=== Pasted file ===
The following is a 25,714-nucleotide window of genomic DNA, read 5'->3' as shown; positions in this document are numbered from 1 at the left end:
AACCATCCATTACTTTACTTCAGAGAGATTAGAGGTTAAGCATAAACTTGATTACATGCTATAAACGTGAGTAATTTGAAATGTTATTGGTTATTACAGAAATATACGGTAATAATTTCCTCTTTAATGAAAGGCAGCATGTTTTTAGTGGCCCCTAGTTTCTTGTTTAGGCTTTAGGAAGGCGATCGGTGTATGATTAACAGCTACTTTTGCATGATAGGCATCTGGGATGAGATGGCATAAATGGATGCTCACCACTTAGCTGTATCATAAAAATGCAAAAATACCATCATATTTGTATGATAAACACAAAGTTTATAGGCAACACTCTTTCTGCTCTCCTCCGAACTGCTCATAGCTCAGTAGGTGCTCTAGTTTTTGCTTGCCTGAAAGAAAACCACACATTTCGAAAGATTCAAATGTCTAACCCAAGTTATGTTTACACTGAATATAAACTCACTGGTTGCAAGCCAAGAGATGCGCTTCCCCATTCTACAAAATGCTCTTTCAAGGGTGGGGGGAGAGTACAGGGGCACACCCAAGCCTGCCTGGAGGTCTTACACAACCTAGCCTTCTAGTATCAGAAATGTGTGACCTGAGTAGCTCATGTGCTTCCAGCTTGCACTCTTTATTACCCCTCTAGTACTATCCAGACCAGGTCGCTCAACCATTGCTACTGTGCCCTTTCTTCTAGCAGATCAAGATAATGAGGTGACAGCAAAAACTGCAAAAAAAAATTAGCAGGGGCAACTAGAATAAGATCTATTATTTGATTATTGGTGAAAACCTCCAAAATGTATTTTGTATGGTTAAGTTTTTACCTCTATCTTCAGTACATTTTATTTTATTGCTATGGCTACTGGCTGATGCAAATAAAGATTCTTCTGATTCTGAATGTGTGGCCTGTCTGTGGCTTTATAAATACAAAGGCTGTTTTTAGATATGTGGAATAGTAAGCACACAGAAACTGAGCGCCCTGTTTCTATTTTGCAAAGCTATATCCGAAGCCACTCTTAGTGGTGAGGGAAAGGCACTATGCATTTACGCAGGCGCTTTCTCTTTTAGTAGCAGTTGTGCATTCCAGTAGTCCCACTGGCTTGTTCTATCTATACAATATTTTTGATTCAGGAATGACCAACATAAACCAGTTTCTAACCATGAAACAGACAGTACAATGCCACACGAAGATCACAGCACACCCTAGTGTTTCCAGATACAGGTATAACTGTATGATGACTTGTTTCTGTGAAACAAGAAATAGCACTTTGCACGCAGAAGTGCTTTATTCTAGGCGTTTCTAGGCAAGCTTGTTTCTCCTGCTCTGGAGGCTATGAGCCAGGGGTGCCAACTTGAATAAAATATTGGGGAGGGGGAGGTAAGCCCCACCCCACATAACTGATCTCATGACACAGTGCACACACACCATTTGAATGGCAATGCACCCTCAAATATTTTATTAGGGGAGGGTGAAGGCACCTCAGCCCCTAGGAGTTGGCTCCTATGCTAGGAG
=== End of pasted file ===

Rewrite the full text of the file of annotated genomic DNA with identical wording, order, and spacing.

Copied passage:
The following is a 25,714-nucleotide window of genomic DNA, read 5'->3' as shown; positions in this document are numbered from 1 at the left end:
AACCATCCATTACTTTACTTCAGAGAGATTAGAGGTTAAGCATAAACTTGATTACATGCTATAAACGTGAGTAATTTGAAATGTTATTGGTTATTACAGAAATATACGGTAATAATTTCCTCTTTAATGAAAGGCAGCATGTTTTTAGTGGCCCCTAGTTTCTTGTTTAGGCTTTAGGAAGGCGATCGGTGTATGATTAACAGCTACTTTTGCATGATAGGCATCTGGGATGAGATGGCATAAATGGATGCTCACCACTTAGCTGTATCATAAAAATGCAAAAATACCATCATATTTGTATGATAAACACAAAGTTTATAGGCAACACTCTTTCTGCTCTCCTCCGAACTGCTCATAGCTCAGTAGGTGCTCTAGTTTTTGCTTGCCTGAAAGAAAACCACACATTTCGAAAGATTCAAATGTCTAACCCAAGTTATGTTTACACTGAATATAAACTCACTGGTTGCAAGCCAAGAGATGCGCTTCCCCATTCTACAAAATGCTCTTTCAAGGGTGGGGGGAGAGTACAGGGGCACACCCAAGCCTGCCTGGAGGTCTTACACAACCTAGCCTTCTAGTATCAGAAATGTGTGACCTGAGTAGCTCATGTGCTTCCAGCTTGCACTCTTTATTACCCCTCTAGTACTATCCAGACCAGGTCGCTCAACCATTGCTACTGTGCCCTTTCTTCTAGCAGATCAAGATAATGAGGTGACAGCAAAAACTGCAAAAAAAAATTAGCAGGGGCAACTAGAATAAGATCTATTATTTGATTATTGGTGAAAACCTCCAAAATGTATTTTGTATGGTTAAGTTTTTACCTCTATCTTCAGTACATTTTATTTTATTGCTATGGCTACTGGCTGATGCAAATAAAGATTCTTCTGATTCTGAATGTGTGGCCTGTCTGTGGCTTTATAAATACAAAGGCTGTTTTTAGATATGTGGAATAGTAAGCACACAGAAACTGAGCGCCCTGTTTCTATTTTGCAAAGCTATATCCGAAGCCACTCTTAGTGGTGAGGGAAAGGCACTATGCATTTACGCAGGCGCTTTCTCTTTTAGTAGCAGTTGTGCATTCCAGTAGTCCCACTGGCTTGTTCTATCTATACAATATTTTTGATTCAGGAATGACCAACATAAACCAGTTTCTAACCATGAAACAGACAGTACAATGCCACACGAAGATCACAGCACACCCTAGTGTTTCCAGATACAGGTATAACTGTATGATGACTTGTTTCTGTGAAACAAGAAATAGCACTTTGCACGCAGAAGTGCTTTATTCTAGGCGTTTCTAGGCAAGCTTGTTTCTCCTGCTCTGGAGGCTATGAGCCAGGGGTGCCAACTTGAATAAAATATTGGGGAGGGGGAGGTAAGCCCCACCCCACATAACTGATCTCATGACACAGTGCACACACACCATTTGAATGGCAATGCACCCTCAAATATTTTATTAGGGGAGGGTGAAGGCACCTCAGCCCCTAGGAGTTGGCTCCTATGCTAGGAG